Crude and Seawater 8-12µm Emissivity Measurements for Oil Slick Detection
Niclos, Raquel; Doņa, Carolina; Valor, Enric; Bisquert, Maria del Mar
University of Valencia, SPAIN

Previous works have shown that crude emissivity is lower than that of seawater in the thermal-infrared (TIR) spectrum and oil slicks cause an emissivity decrease relative to seawaters in that region.

The aim of this work was measuring crude and seawater emissivities to characterize their spectral and angular variations. Angular measurements of crude and seawater samples were collected with Cimel Electronique CE 312 6-band TIR radiometers. Crude emissivity measurements showed a featureless grey-body spectrum within the 8 - 12 µm atmospheric window and a marked emissivity decrease with angle (from 0.956±0.005 at 0° to 0.873±0.007 at 65°). The crude angular emissivity decrease was even larger than that of seawaters. This work also quantified the emissivity difference between crude and seawater with the aim to make possible crude oil slick detection from satellite TIR data. Crude emissivity was lower than that of seawater, as previous works had pointed out. Crude-seawater emissivity differences were quantified at different observation angles; the differences ranging from -0.030±0.007 at close-to-nadir angles to -0.068±0.010 at 65°.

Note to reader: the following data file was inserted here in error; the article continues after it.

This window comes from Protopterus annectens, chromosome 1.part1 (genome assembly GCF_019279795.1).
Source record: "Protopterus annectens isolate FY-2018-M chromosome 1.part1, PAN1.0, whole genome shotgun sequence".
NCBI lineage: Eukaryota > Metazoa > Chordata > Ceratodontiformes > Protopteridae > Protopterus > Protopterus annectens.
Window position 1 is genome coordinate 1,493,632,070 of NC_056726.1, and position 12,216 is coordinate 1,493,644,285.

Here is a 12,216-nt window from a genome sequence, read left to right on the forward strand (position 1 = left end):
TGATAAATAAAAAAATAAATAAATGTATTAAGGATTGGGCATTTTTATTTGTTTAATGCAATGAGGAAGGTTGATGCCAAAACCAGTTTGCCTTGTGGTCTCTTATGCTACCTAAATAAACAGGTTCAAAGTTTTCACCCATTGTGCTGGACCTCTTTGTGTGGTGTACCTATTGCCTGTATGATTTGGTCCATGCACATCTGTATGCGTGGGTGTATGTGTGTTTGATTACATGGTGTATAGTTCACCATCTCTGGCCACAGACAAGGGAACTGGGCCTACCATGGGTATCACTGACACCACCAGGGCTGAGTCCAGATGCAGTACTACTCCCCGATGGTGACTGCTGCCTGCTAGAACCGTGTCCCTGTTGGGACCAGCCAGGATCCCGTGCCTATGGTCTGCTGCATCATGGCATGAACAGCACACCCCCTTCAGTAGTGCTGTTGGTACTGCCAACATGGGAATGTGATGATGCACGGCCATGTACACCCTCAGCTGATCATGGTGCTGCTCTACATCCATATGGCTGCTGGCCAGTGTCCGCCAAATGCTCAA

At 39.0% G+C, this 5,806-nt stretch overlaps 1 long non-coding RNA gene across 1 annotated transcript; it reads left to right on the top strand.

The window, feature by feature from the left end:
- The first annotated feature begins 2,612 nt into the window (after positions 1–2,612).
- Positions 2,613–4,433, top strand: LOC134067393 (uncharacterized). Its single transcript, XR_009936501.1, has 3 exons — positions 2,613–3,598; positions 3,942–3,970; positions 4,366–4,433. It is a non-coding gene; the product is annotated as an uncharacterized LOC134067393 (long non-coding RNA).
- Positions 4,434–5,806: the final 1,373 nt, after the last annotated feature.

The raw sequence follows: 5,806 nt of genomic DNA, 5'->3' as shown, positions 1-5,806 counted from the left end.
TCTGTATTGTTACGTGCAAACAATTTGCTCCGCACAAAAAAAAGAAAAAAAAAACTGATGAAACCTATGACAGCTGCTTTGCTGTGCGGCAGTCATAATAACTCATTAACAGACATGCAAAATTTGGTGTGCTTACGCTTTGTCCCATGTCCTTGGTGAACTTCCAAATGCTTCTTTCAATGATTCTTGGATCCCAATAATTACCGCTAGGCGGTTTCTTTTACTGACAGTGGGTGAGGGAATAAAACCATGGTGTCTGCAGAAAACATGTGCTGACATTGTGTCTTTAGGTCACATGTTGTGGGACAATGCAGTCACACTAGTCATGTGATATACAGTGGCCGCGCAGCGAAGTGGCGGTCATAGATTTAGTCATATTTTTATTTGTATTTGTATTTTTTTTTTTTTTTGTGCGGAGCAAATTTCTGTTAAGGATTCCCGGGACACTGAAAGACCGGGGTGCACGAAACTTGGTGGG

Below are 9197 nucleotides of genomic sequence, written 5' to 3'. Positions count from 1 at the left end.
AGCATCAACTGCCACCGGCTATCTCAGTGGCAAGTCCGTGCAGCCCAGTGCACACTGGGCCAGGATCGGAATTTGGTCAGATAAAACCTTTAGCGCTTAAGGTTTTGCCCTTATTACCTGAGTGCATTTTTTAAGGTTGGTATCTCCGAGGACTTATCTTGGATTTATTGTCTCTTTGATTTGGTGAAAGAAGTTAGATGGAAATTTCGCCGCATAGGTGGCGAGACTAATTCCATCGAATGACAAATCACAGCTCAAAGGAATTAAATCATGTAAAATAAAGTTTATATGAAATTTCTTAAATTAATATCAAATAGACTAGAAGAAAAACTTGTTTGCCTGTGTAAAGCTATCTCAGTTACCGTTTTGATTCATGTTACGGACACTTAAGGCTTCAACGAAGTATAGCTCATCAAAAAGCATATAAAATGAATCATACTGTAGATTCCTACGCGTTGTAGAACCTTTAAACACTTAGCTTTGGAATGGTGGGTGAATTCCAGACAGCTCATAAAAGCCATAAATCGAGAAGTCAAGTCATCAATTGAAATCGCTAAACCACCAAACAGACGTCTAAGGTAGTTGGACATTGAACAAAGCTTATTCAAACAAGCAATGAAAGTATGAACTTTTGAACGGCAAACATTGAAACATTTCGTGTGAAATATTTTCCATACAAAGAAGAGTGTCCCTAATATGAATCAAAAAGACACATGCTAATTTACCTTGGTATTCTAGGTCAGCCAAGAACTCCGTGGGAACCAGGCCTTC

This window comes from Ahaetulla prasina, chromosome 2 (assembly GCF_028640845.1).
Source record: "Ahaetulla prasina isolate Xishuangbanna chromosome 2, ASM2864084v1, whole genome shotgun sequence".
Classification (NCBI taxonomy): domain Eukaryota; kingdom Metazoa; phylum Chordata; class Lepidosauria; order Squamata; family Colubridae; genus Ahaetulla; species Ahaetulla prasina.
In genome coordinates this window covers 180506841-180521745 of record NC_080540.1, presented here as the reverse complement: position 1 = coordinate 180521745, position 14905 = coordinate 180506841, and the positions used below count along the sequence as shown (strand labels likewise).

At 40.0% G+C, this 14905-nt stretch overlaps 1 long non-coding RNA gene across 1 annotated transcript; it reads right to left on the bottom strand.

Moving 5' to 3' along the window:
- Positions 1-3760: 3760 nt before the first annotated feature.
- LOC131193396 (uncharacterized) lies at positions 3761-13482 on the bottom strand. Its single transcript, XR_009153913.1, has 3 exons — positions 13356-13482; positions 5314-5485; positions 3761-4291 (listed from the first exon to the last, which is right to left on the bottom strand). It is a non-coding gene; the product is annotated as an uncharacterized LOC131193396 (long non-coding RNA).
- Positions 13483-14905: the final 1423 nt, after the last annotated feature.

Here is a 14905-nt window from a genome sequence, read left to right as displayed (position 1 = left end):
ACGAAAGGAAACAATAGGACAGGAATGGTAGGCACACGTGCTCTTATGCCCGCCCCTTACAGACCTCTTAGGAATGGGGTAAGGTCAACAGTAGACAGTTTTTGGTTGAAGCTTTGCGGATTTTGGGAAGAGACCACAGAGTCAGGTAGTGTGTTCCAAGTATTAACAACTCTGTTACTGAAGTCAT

The experimental conclusions were checked by using the dual-angle viewing capability of the ENVISAT-AASTR images registered during the BP Deepwater Horizon oil spill in 2010. Differences between the oil slick and surrounding seawater emissivities of -0.035 and -0.046 were shown for nadir and forward respectively, following the experimental results. Nadir-forward emissivity differences of +0.028 and +0.017 were obtained for oil slick and seawater respectively, in agreement with the measurements, and our previous work results for seawater emissivities.

Therefore, crude oil slicks can be identified from satellite TIR data. Crude emissivity decrease with angle, even larger than that for seawaters, makes crude oil slicks be more easily identified by comparing with seawater response from satellite TIR data at large observation angles.